Susy Cenedese
Strategy Manager, Environment
Phone: 02 9242 4080
[email protected]


Local Government NSW (LGNSW) provides support and advocacy on behalf of member councils on biosecurity issues, including weeds and pests.

Weeds and pests threaten valuable agricultural industries, reduce the economic viability of communities, affect human health, and pose a major threat to our unique biodiversity. Weeds alone cost NSW $600 million and Australia $4 billion every year in lost production and control measures.


Biosecurity is the protection of the economy, environment and community from negative impacts associated with pests, diseases and weeds. The NSW Biosecurity Strategy (2013-2021) introduced the principle of shared responsibility for biosecurity.

The Biosecurity Act 2015 establishes a general biosecurity duty to make sure responsibility for biosecurity risk is shared among government, industry and the community. This means if you deal with biosecurity matter or are a carrier, you need to identify the risks it may pose and act to manage or mitigate the risk.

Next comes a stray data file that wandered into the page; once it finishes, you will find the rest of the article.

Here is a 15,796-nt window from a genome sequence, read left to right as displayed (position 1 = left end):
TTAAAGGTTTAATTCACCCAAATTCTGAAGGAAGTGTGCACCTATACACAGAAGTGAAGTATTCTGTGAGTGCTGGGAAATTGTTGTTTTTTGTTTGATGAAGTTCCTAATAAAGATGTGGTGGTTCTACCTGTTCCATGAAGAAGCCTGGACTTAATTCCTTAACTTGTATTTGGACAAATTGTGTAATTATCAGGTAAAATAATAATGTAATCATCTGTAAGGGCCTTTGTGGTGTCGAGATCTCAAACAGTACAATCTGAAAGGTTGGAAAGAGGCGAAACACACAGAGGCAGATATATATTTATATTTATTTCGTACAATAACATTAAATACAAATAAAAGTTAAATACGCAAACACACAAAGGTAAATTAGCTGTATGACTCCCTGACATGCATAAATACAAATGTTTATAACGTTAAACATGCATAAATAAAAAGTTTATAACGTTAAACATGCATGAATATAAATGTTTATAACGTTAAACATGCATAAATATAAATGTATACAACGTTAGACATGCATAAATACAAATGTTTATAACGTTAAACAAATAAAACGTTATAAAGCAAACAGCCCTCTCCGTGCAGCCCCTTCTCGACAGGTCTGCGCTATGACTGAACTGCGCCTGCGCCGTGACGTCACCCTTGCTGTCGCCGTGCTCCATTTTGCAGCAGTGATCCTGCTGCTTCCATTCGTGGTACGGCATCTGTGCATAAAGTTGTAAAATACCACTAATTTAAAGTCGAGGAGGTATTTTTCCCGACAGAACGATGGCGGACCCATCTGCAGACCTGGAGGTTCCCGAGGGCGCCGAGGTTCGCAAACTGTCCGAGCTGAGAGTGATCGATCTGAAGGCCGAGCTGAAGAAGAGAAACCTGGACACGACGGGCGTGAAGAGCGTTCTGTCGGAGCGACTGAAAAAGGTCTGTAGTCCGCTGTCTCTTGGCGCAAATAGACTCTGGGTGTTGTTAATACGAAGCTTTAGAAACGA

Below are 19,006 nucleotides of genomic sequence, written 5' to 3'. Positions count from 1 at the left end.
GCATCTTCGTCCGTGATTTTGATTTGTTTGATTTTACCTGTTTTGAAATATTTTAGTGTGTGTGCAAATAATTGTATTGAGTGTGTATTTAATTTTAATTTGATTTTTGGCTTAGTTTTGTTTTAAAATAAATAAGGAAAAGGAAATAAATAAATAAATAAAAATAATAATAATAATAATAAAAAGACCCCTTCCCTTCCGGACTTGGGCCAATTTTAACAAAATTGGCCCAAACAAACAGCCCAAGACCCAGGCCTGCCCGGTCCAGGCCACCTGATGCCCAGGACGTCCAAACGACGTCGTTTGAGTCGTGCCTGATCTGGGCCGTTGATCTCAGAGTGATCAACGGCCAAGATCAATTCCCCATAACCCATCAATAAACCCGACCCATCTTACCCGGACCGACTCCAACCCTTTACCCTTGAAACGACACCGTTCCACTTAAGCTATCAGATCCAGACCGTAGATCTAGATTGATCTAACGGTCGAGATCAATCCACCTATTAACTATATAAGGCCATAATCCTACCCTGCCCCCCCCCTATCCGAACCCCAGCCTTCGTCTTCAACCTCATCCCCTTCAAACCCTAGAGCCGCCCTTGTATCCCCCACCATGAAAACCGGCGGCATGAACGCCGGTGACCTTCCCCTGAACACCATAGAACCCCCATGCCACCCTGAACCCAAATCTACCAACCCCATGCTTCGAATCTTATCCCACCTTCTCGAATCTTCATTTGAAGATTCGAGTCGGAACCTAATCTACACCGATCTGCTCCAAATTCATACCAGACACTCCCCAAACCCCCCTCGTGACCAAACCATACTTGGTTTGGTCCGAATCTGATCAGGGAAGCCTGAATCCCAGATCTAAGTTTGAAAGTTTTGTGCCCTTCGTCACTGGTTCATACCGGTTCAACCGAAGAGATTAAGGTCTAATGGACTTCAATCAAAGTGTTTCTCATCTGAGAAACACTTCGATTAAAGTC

Weeds management

Weed management has been the responsibility of local government in NSW for more than 100 years. Local control authorities (often councils) have specific responsibilities for the regulation of weeds. Councils can fulfil these responsibilities either individually or as a collective to harness resources and capabilities.

NSW DPI has developed Weeds and Biosecurity Handbook to provide an overview of the statutory responsibilities and functions given to local councils under the Act to manage weeds in their local government areas. Also see DPI's page about Local Government Responsibility for Weeds.

The handbook also identifies the training and support that is available to local control authority/council staff to assist them in their weed management role and describes the role of other key stakeholders that are responsible for weed management governance, implementation and planning in NSW.

Pest Management

Local Land Services also has responsibility for coordinating Regional Pest Animal Committees, which have prepared five-year Regional Strategic Pest Management Plans.